This week, I was initially on the fence as to whether I would even watch HEROES. The episode took a little time to build steam, so I was seriously considering abandoning it in favor of the Packers/Vikings football game. But then, something clicked — right around the time Noah and Claire were sharing bowls of cereal and discussing the possible application of bag-and-tag skills to selling lumber. That did it; I was roped back in. H.R.G. may be an ultracompetent field agent, but he’s an all-too-human fish-out-of-water (er…so to speak) on the home front. I don’t want to minimize the contributions of Jack Coleman here; when Noah told Peter that he just didn’t have it in him to get tangled up in another adventure, I really believed him. Coleman meshes especially well with Hayden Panettiere, and H.R.G.’s scenes with his “Claire Bear” always feel like the most realistic relationship on the show (followed by Hiro/Ando). But Fuller is not merely the master of human scenes; he also excels at thinking through the implications of superpowers. Just because Hiro can travel back in time does not mean he can save a man from himself, as Hiro’s funny/sad encounters with the hapless, hopeless Tadashi proved. I hope HEROES does not let Fuller escape.

Originally published on SoapOperaWeekly.com

Heroes 4.1: Getting Oriented…

Okay, let’s get the bad news out in the open right away: The season premiere of HEROES was…kinda dull. Not bad, not great; mostly dull. It’s season four now; as viewers we’re long past the point of being surprised/impressed when someone demonstrates a superpower. Right away we were introduced to Samuel Sullivan, whose power is not long-windedness, but rather the ability to move the earth (and no, that’s not sex thing); an ability that goes by the fancy name “terrakinesis.” Then we had to sit through a lot of mysterious stuff at the Sullivan Bros. Carnival, like trying to puzzle out what was going on with the tattoo ink. And while all that stuff was mildly intriguing, it wasn’t especially interesting. In fact, of all the story seeds that were planted for this season, the only one I found really compelling involved Claire and HRG. Sylar reasserting his personality was predictable; Hiro’s thread dragged too much; I can’t care about Tracy because the show doesn’t even seem interested in giving her a personality.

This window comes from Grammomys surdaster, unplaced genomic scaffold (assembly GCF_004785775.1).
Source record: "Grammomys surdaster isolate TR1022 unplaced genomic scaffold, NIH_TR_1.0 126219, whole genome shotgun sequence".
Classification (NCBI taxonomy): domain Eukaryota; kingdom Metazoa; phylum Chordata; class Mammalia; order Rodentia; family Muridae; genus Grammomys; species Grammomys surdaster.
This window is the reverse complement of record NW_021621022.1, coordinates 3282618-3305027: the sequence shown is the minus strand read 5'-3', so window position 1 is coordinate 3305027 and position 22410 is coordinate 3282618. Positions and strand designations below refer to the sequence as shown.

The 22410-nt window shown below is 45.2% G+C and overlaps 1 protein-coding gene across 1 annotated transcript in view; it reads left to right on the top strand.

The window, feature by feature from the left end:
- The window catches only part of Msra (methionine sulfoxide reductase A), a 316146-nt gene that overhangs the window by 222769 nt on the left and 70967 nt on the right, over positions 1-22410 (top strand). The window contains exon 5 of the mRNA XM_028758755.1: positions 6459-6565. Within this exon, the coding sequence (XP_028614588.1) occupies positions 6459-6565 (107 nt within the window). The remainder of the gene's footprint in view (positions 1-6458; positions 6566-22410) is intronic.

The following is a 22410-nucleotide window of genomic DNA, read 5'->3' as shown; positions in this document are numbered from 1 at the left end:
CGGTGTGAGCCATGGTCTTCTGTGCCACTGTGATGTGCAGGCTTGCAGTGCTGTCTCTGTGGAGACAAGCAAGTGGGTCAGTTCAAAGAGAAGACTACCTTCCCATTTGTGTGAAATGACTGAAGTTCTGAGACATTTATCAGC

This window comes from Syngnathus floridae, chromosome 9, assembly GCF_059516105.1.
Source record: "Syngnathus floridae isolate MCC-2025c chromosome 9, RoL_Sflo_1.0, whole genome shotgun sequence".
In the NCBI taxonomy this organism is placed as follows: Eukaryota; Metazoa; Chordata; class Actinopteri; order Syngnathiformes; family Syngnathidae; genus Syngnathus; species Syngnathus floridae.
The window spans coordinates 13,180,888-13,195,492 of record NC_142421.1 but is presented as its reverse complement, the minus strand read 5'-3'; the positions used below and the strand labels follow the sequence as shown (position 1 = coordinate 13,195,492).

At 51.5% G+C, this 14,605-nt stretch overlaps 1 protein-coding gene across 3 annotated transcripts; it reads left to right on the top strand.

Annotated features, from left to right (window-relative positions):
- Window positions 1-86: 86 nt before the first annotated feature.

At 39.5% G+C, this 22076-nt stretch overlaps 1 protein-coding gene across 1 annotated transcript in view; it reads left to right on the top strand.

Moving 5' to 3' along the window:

I was very interested in what was going on with Claire. Hayden Panettiere is developing into a fine young actress – a fact that the-powers-that-be apparently recognize because she has been getting the bulk of the scenes that require actual acting. Claire is starting college with the new season, and her nightmare of a roommate, Annie, turned out to be played by Rachel Melvin (Chelsea, DAYS OF OUR LIVES). I know she was supposed to be insufferable, so congratulations, Rachel, mission accomplished. Much more entertaining is Madeline Zima‘s Gretchen. She has an actual personality – and a quirky one, no less — as opposed to a being a “type.” The problem with Claire’s relationships in the past (I’m looking at you, West) is that the dudes have been dead boring. Every time he appeared onscreen I was distracted by wondering how a guy who can fly could be boring. But in just a few short scenes, Zima imbued her line readings with so much personality that she fairly leapt off the screen (in a good way). I loved the way her eyes shined when she proposed proving that Annie’s death was a murder. This is a pairing to watch. Claire using herself as a crash-test dummy was predictable yet funny. However, by now she should be more discreet in the use of her power. (What was she planning to do with that huge pool of blood from her head?) Claire’s father, HRG – Noah, played by Jack Coleman – remains the other most interesting character on the show. Every week I’m relieved that he remains 100 percent human (generating great chemistry with Hayden doesn’t count as a power) and 100 percent ass-kicker! He’s smart and resourceful; I have no idea how he knew to look in Danko’s gut for that key. If he thought Danko’s killer had paid unusual attention to slicing up his abdomen, why didn’t the assailant find the key?